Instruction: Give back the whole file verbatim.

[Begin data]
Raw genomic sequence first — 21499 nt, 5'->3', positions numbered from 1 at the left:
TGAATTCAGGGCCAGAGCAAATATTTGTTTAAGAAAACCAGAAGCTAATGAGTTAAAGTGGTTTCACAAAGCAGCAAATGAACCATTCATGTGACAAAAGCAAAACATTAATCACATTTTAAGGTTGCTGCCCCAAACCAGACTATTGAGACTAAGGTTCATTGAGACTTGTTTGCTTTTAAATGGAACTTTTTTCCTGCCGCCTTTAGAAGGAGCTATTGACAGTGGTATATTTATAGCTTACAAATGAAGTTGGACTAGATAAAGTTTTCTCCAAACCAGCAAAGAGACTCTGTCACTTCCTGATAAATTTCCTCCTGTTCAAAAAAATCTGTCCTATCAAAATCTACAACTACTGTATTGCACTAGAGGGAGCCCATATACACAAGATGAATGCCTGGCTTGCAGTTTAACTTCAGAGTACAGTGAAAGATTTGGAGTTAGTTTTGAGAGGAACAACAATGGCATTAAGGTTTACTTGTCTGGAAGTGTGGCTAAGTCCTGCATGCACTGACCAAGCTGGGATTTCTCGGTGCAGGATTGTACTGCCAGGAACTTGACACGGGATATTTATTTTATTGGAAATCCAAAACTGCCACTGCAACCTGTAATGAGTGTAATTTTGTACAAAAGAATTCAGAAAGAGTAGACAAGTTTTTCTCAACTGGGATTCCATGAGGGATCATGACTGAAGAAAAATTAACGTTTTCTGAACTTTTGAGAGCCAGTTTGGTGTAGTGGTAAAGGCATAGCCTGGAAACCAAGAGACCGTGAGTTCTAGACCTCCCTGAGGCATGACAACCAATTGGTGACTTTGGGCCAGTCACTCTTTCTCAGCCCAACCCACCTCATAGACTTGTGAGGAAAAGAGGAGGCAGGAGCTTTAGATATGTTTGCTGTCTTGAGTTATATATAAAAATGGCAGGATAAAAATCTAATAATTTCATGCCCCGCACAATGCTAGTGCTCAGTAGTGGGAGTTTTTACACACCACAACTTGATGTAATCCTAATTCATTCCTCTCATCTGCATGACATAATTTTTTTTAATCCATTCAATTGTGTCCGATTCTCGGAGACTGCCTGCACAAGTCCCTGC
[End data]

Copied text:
Raw genomic sequence first — 21499 nt, 5'->3', positions numbered from 1 at the left:
TGAATTCAGGGCCAGAGCAAATATTTGTTTAAGAAAACCAGAAGCTAATGAGTTAAAGTGGTTTCACAAAGCAGCAAATGAACCATTCATGTGACAAAAGCAAAACATTAATCACATTTTAAGGTTGCTGCCCCAAACCAGACTATTGAGACTAAGGTTCATTGAGACTTGTTTGCTTTTAAATGGAACTTTTTTCCTGCCGCCTTTAGAAGGAGCTATTGACAGTGGTATATTTATAGCTTACAAATGAAGTTGGACTAGATAAAGTTTTCTCCAAACCAGCAAAGAGACTCTGTCACTTCCTGATAAATTTCCTCCTGTTCAAAAAAATCTGTCCTATCAAAATCTACAACTACTGTATTGCACTAGAGGGAGCCCATATACACAAGATGAATGCCTGGCTTGCAGTTTAACTTCAGAGTACAGTGAAAGATTTGGAGTTAGTTTTGAGAGGAACAACAATGGCATTAAGGTTTACTTGTCTGGAAGTGTGGCTAAGTCCTGCATGCACTGACCAAGCTGGGATTTCTCGGTGCAGGATTGTACTGCCAGGAACTTGACACGGGATATTTATTTTATTGGAAATCCAAAACTGCCACTGCAACCTGTAATGAGTGTAATTTTGTACAAAAGAATTCAGAAAGAGTAGACAAGTTTTTCTCAACTGGGATTCCATGAGGGATCATGACTGAAGAAAAATTAACGTTTTCTGAACTTTTGAGAGCCAGTTTGGTGTAGTGGTAAAGGCATAGCCTGGAAACCAAGAGACCGTGAGTTCTAGACCTCCCTGAGGCATGACAACCAATTGGTGACTTTGGGCCAGTCACTCTTTCTCAGCCCAACCCACCTCATAGACTTGTGAGGAAAAGAGGAGGCAGGAGCTTTAGATATGTTTGCTGTCTTGAGTTATATATAAAAATGGCAGGATAAAAATCTAATAATTTCATGCCCCGCACAATGCTAGTGCTCAGTAGTGGGAGTTTTTACACACCACAACTTGATGTAATCCTAATTCATTCCTCTCATCTGCATGACATAATTTTTTTTAATCCATTCAATTGTGTCCGATTCTCGGAGACTGCCTGCACAAGTCCCTGC